I wasn’t all that into Phuket, to be honest. In fairness, I hadn’t expected to be anyway. As Thailand’s largest island, Phuket is so large that it really feels as much like the mainland as Bangkok did. The incessant noise and traffic in the Patong area, where I’d chosen to stay (but wouldn’t have in retrospect) provided another parallel, just without the same chaotic charm. Whereas BKK teemed with local life and wide-eyed travelers alike, Patong is a tourist hotspot, packed to the gills with ripe and reddened beachgoing Europeans, geriatric redlight provocateurs, and more touts than you could begin to count.
I’d come to Phuket for a reason, though – it would act as my intermediary transportation gateway to quiet beach town Khao Lak, which would in turn act as the gateway to the largely undeveloped Khura Buri region (pictured below), in turn again the oceanic gateway to Mu Ko Surin National Park – which conceals the smallest and most spectacular of these tropical Russian nesting dolls, a truly spectacular and very remote oceanic dive site known as Richelieu Rock. Discovered by famous French naval explorer and diving pioneer Jacques Cousteau (who would be later channeled by Bill Murray as Steve Zissou), Richelieu is a legendary dive site that enticed me with such fervor as to lure me into the noise of Phuket – where I’ll resume my narrative for now.
My day trip to Phuket’s historic Old Town, on the other hand, was a charming way to spend an afternoon. Reaching this destination by way of Thailand’s famously hectic open-air pickup-trucks-cum-buses called Songthaews was a worthwhile experience in itself, and the Old Town itself was perfectly lovely, if quiet. Lined with colorful Portuguese and Chinese-influenced architecture, dotted with colorful street art, and punctuated often with trendy cafes and locals restaurants, this district was a feast for the eyes and tastebuds alike. I’ll let my photos do the talking.
I’m really developing a taste for these trips – go figure, as they’re not exactly inexpensive – but they sure are fun. All there is to do is wake up for the sunrise, eat big, lovingly prepared meals (mostly local Thai fare in this case), nap, read books, and lots and lots of scuba diving in beautiful remote locations. All in the complete absence of wifi or cell signal and in the presence of a diverse group of travelers and adventurers. The life!
The dive sites – and the surrounding islands above them – were all absolutely beautiful, but the undisputed highlight was Richelieu – by far the best single dive site I’ve had the pleasure of visiting so far. A rocky pinnacle deep in the middle of the Andaman sea, this spot is absolutely bursting with lush purple coral, and seemingly teeming with more life than even the busiest streets of Tokyo or New York. After submerging into the deep blue, you’re swallowed whole by unfathomable schools of countless fish – tens of thousands at least.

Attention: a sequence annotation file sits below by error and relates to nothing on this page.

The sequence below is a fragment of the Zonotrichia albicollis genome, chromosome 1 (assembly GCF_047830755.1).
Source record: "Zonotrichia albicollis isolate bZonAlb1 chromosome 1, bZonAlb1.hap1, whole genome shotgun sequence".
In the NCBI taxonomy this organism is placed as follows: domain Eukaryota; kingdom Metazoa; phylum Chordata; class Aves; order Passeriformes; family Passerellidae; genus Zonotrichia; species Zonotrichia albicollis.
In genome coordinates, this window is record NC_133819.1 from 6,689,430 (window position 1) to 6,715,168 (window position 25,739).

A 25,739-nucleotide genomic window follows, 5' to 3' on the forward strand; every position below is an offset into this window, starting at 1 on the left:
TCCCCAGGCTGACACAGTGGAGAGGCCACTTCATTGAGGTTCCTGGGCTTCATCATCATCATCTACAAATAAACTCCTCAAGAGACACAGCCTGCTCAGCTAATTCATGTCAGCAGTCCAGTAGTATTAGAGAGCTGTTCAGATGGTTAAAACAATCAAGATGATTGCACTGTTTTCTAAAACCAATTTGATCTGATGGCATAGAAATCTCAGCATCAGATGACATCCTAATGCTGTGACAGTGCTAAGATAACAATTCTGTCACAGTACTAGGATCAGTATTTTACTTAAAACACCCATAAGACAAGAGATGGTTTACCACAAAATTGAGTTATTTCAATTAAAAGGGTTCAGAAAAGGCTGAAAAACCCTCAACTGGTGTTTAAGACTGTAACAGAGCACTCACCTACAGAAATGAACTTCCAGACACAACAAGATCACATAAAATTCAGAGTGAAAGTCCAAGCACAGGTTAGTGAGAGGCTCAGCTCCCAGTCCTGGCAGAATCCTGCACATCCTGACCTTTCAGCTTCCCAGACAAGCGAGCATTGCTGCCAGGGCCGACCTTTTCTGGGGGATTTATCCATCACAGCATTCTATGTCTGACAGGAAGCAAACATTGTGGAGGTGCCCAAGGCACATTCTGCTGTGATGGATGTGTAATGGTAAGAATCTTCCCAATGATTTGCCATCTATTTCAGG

You’re quickly reminded that you’re a mere visitor amongst the area’s more permanent residents: MASSIVE moray eels, cuttlefish, trevally, tremendous tuna, barracuda, bizarre nudibranch, lion fish, octopus, rare pipefish, squid, and a litany of microscopic life beyond our detection or comprehension – certainly beyond mine, at least. The whole area is absolutely exploding in color, in life, and in motion – you watch an entire ecosystem thriving in front of your very eyes, preserved by the protection of the national park and warm tropical waters.
To be honest, most of my underwater photos turned out a bit disappointing, so I’ll let this gorgeous video convey the message: this place is incredible.
Thailand was my introduction to the exotic east, a chapter in this story that I’m eager to continue in Cambodia’s Siem Reap with a special guest co-adventurer – a friend I met a few years back in the jungles and ruins of Peru. We have some spectacular plans in place that should yield some spectacular memories and photo ops alike as we channel our best inner amalgamations of Indiana Jones and Lara Croft, and I can’t wait to see what Thailand’s neighboring nation holds in store for us. That’ll be next week’s episode – don’t forget to set your DVRs!